We used Adobe Premiere to edit the piece. I loved that we could edit the 5K r3ds in a 5K timeline without any need for transcoding. We just about cut the video in a day, thanks to the handy map from our prep. Robert set timeline markers at our ‘tentpoles’ and conformed the cut to align. From there we debated about a few performances/takes and then moved immediately to color, using Davinci Resolve.

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Before any project, Robert and I create look-books and so had references for each scene. We wanted there to be variance in each memory. You’ll notice one is very brown, one green, one orange, purpley, and then blue, and this is all natural from the locations. Color correction only enhanced what was there (with the exception of the Day For Night – INT. Car). The scene at the Metro is enhanced with a slight vignette and has a higher diegetic contrast than the others, largely due to us dressing the background actors in all black and shooting against lighter cement. This was a sort of metaphor for the ticking time bomb, a tension pressuring our hero to fight through each scene to get to THE memory. We couldn’t hire 100 Agent Smiths, unfortunately.

There were some color/VFX tricks to help sell the transitions, as well. The most obvious example is the car at the beach/rooftop. I colored the interior of the car and the beach plate to match each other, then colored a second version of the shot that is seen as the camera settles. The following transition to the Metro does the same thing, where the glass door of the Metro is colored to match the Day For Night from the interior car scene. It may look like tinted glass at the metro, but it is exactly what Robert and I set out for when desiring subtle, yet gimmicky transitions.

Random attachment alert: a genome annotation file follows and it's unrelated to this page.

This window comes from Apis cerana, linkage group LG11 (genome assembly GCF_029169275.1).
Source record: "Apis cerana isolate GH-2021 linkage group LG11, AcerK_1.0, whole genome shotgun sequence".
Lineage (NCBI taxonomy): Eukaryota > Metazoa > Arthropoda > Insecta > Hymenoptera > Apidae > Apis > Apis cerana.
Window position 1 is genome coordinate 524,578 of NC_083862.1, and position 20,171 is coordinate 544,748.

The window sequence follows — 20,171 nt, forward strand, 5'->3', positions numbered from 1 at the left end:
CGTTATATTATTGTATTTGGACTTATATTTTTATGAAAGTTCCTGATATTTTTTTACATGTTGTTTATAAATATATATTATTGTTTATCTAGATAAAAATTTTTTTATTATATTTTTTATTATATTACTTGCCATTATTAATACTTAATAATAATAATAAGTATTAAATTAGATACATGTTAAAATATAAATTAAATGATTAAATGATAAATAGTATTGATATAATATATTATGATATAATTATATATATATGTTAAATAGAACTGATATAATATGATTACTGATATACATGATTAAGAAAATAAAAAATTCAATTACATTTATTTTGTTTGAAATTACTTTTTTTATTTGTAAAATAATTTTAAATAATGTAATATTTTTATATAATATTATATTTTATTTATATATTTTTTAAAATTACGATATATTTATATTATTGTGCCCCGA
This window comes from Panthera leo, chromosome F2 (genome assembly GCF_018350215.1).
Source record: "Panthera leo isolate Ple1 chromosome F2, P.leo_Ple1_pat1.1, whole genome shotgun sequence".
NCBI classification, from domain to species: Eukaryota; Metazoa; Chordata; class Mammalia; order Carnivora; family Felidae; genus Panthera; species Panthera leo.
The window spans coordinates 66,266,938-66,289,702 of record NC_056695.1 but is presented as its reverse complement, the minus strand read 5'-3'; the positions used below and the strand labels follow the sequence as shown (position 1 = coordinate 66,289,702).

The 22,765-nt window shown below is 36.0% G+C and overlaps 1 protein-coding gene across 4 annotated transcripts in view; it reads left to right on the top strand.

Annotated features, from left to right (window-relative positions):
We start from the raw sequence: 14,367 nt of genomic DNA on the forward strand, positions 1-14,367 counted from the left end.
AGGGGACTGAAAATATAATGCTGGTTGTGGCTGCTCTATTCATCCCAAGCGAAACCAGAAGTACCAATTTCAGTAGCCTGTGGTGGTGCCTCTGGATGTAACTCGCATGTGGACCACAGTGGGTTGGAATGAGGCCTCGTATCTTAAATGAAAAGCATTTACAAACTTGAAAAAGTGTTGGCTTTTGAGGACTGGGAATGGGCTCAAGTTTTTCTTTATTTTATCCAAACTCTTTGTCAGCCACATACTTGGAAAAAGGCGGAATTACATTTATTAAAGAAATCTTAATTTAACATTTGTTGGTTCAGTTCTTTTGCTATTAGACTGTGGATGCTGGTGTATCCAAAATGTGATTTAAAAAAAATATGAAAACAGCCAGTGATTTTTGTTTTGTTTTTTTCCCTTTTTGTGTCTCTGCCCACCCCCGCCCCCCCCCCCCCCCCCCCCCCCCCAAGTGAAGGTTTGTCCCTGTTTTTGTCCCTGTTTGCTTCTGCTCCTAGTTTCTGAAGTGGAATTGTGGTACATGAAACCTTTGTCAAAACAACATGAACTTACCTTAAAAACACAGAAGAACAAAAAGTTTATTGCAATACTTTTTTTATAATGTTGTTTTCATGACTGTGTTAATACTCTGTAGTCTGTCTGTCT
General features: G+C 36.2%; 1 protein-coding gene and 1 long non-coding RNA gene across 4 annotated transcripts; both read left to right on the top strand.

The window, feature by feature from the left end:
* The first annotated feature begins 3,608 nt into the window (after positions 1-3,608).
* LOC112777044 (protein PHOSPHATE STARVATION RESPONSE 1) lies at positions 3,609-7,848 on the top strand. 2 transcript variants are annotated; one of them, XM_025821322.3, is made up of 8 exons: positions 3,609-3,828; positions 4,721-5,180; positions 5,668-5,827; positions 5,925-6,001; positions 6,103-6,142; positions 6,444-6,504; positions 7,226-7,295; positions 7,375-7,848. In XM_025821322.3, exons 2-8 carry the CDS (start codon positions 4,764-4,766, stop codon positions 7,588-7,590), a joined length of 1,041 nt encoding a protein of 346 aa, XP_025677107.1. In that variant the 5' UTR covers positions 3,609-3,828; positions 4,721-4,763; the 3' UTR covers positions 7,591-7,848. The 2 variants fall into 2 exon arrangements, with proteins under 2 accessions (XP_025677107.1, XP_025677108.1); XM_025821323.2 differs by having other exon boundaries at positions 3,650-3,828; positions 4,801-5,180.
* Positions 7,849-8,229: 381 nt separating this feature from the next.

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The fireworks were created using particle simulator plugins in After Effects. All VFX shots were 3D tracked using Boujou. Rotoscoping using Mocha Pro. Minor frame speed adjustments/blending were made using Kronos in Nuke and everything went out to 2K DPX 10bit sequences for a final render. Shooting in 5K was absolutely helpful for anytime we had to crop for stabilization or digitally zoom, as seen in the first transition from the pavement to the park.

Overall I am very happy with the result. It is nearly identical to our original vision, which is always the intent when setting out to tell a story. Obstructions will always exist and how you roll with the punches and work with your available resources to share the story is key!